People with dyscalculia have difficulty understanding numbers and learning math skills. Dyscalculia encompasses a wide range of learning disabilities related to math.
Students with dyscalculia may:
have difficulty learning to count or have a poor memory for numbers
have trouble writing numbers, finding correct place values, and lining up equations
have trouble remembering math facts
be unable to follow a sequence of steps
have difficulty understanding numbers, math symbols, and word problems
find it hard to visualize patterns
have difficulty measuring things
have an exceptionally slow and difficult time solving math problems
avoid games that require strategies involving math
become extremely frustrated or anxious with schoolwork related to math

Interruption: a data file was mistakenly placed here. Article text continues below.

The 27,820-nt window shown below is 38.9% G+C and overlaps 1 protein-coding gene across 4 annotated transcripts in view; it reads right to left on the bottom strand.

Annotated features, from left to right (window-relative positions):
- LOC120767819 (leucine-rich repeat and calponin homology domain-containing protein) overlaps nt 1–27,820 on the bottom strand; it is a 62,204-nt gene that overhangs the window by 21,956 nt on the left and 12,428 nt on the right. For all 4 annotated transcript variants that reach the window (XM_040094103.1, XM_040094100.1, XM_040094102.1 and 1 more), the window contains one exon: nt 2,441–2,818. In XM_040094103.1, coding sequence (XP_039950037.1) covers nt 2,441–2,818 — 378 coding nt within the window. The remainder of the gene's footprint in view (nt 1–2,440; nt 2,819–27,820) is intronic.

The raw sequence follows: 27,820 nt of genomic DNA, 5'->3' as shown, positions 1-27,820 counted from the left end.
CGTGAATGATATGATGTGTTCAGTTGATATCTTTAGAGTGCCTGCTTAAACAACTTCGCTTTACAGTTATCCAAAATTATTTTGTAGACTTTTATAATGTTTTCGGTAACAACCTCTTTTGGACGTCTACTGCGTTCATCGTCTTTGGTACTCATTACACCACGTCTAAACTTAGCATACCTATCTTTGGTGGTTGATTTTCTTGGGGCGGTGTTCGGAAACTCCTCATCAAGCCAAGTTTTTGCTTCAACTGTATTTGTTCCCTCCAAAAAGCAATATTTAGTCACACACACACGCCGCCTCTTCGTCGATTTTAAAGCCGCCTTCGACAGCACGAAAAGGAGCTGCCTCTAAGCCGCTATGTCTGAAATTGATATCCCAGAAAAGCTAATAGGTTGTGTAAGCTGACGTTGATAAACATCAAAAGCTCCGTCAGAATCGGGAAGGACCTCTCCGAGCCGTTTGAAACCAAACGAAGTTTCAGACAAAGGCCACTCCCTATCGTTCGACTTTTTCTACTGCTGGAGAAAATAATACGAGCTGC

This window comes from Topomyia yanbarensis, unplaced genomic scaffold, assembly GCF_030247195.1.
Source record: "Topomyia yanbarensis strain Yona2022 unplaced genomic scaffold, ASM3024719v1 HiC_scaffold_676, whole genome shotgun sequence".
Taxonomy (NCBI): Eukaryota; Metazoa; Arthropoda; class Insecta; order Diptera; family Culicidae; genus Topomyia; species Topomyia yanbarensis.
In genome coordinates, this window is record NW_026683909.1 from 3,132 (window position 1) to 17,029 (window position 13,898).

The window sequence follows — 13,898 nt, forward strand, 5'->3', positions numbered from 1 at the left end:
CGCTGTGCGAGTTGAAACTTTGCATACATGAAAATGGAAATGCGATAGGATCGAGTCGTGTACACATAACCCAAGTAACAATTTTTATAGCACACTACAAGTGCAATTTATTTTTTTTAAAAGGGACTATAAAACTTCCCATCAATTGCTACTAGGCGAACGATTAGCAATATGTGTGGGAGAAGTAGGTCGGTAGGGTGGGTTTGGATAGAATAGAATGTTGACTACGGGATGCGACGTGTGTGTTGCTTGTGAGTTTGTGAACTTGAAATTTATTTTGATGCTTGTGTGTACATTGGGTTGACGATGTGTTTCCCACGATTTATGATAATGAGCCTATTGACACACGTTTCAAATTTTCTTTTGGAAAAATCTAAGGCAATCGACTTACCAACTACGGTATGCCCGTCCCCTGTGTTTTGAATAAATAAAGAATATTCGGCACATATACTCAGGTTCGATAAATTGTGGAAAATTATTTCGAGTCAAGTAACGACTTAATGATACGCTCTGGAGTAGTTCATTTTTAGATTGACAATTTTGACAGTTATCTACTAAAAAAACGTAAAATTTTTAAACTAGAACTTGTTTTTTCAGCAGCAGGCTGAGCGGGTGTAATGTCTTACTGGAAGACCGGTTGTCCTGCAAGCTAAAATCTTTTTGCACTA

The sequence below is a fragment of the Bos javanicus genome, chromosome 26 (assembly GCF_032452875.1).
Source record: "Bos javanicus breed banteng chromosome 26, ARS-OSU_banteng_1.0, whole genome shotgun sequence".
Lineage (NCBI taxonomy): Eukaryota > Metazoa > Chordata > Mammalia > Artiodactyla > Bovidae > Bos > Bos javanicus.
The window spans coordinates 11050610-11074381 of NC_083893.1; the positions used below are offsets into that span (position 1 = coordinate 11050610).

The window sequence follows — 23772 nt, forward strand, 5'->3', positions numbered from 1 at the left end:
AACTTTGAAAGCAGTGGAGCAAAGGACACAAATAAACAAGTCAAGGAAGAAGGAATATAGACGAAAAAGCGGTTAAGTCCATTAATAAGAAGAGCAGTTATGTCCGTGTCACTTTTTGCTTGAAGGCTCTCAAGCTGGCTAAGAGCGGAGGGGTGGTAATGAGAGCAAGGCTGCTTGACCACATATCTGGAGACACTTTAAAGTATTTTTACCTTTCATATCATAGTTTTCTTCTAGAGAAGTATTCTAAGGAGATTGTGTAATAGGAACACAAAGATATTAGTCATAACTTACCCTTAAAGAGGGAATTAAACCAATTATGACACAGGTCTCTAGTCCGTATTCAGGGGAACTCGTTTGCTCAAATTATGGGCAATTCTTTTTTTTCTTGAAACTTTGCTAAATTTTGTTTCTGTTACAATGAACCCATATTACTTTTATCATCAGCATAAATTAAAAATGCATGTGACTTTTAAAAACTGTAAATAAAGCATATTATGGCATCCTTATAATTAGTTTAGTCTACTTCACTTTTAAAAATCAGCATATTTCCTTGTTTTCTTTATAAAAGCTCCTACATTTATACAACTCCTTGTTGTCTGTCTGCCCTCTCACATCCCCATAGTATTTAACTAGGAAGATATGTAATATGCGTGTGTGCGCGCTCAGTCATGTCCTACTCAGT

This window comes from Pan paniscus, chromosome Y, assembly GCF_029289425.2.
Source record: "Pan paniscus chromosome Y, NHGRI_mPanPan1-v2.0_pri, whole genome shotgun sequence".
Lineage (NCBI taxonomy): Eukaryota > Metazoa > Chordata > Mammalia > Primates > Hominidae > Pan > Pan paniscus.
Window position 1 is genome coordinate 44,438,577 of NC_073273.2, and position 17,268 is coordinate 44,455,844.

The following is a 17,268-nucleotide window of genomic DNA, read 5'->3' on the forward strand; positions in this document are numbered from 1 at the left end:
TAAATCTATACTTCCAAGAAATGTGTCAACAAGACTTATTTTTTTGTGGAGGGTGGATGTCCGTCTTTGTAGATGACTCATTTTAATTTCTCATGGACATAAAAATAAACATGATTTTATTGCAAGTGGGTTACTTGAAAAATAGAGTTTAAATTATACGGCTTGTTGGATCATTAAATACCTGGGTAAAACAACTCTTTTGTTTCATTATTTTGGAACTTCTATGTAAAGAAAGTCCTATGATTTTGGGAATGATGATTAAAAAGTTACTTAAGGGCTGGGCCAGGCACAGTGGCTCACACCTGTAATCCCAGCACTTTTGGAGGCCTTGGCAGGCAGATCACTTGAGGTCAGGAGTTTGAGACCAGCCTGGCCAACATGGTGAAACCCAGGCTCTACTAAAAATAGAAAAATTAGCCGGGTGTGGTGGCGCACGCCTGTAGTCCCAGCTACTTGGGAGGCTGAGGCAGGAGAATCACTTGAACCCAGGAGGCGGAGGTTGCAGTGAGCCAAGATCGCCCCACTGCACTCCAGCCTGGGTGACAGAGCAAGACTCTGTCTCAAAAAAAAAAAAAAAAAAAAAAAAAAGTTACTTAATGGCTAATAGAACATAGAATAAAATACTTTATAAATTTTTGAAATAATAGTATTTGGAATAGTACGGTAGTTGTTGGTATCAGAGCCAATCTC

What Teachers Can Do
If you suspect a student has dyscalculia, recommend seeking an educational evaluation to a parent or guardian, an administrator, or a school counselor.
Teachers can help students struggling with dyscalculia to become aware of their strengths and weaknesses. Helping students understand their learning styles and using alternative approaches can enable them to achieve confidence and success in math.
Extra math support in school and tutors outside the classroom can help students with dyscalculia focus on specific learning difficulties. Reinforcing math facts and practicing new skills can help make understanding math concepts easier.
Other strategies for inside and outside the classroom include:
giving extra time to work on math-related assignments
using graph paper for students who have difficulty organizing problems on paper
planning and organizing students' approach to math problems
using estimating as a way to approach solving math problems
using objects and visuals to help solve problems
starting with concrete examples before moving to harder, more abstract concepts
explaining math concepts and terms clearly and encouraging students to ask questions
providing a quiet place to work with few distractions